A statement from Hurley Development said: “Since its founding 12 years ago, Hurley Development  has worked to make significant contributions to our community and has done so with a culture of inclusivity, respect, and valuing all our employees. We are devastated that false allegations have been made against the company and especially against Ryan personally. We are committed to defending ourselves vigorously and continuing to live out our value of respect toward our employees and track record of hiring and promoting employees based on their merit and performance at all levels within the company, regardless of gender or religious affiliation.”

“Although Hurley Development and its ownership and management act like it is a faithful and pious place to work, they ignore the rampant sexual harassment and discrimination,” said attorney for the Plaintiff, Colin McHugh of Navigate Law Group. “Based on the evidence, it appears that the company and the named individuals openly treated numerous female employees very poorly as compared to their male counterparts and exposed them to an extremely hostile work environment based on sex.”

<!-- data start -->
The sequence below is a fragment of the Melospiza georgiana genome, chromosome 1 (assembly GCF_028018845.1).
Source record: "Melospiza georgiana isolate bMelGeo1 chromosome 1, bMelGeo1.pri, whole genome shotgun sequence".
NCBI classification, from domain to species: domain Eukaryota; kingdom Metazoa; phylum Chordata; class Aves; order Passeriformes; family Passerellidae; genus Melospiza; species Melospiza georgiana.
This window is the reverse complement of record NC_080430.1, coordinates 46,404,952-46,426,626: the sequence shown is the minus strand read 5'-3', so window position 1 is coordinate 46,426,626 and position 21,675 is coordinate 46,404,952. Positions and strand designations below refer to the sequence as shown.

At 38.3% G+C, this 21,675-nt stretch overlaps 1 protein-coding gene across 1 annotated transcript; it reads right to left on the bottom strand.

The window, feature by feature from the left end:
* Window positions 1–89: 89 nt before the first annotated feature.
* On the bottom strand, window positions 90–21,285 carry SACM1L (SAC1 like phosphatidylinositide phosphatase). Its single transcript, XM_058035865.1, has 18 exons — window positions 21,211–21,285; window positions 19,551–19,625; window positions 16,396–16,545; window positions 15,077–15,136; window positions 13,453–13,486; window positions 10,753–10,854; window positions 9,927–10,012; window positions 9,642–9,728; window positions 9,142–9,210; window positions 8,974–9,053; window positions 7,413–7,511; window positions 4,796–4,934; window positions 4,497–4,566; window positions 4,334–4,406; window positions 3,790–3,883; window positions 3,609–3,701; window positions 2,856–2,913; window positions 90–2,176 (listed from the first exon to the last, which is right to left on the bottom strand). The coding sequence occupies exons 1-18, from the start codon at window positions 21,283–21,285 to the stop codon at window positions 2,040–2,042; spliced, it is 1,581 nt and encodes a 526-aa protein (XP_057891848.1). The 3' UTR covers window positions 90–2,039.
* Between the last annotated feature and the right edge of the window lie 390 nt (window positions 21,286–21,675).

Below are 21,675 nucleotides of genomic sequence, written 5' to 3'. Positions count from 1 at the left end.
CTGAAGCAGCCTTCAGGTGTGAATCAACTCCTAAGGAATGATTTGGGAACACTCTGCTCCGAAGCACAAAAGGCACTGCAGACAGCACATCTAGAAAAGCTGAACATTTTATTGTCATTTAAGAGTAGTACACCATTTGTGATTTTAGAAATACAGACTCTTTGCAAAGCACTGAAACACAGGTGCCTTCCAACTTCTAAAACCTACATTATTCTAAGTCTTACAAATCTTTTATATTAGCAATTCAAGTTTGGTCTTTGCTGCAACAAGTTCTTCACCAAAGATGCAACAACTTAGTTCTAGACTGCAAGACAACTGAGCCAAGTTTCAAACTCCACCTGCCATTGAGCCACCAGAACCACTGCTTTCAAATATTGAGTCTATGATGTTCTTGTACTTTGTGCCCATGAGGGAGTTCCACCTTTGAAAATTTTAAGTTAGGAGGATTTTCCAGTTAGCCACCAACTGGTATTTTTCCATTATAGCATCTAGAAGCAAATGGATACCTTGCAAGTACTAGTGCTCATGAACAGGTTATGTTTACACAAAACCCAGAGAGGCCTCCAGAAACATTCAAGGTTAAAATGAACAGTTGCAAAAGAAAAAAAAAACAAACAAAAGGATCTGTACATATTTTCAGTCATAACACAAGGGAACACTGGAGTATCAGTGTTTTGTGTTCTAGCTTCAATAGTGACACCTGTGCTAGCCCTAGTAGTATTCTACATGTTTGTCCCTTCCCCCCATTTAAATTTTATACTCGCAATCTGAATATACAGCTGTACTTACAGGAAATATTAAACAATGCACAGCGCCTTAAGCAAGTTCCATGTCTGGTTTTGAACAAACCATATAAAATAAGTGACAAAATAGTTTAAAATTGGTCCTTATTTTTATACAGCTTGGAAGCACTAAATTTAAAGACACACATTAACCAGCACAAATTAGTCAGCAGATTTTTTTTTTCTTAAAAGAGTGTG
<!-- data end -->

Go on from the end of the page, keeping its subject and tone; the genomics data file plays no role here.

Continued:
“Women should never have to deal with this level of humiliating and degrading mistreatment at work,” McHugh continued. “It is surprising that such well-known and accomplished local businesspeople like the defendants would let behavior like this go on for so long. Hopefully, this case will open the eyes of the defendants and help them understand how unacceptable and shameful their behavior was for at least the last few years.”

No dollar amount is listed in the lawsuit. Meyer is claiming damages, including emotional distress, humiliation, lost wages and attorneys’ fees.

Joanna Yorke is the managing editor of the Vancouver Business Journal. She has worked in the journalism field since 2010 after graduating from the Edward R. Murrow College of Communication at Washington State University in Pullman. Yorke worked at The Reflector Newspaper in Battle Ground for six years and then worked at and helped start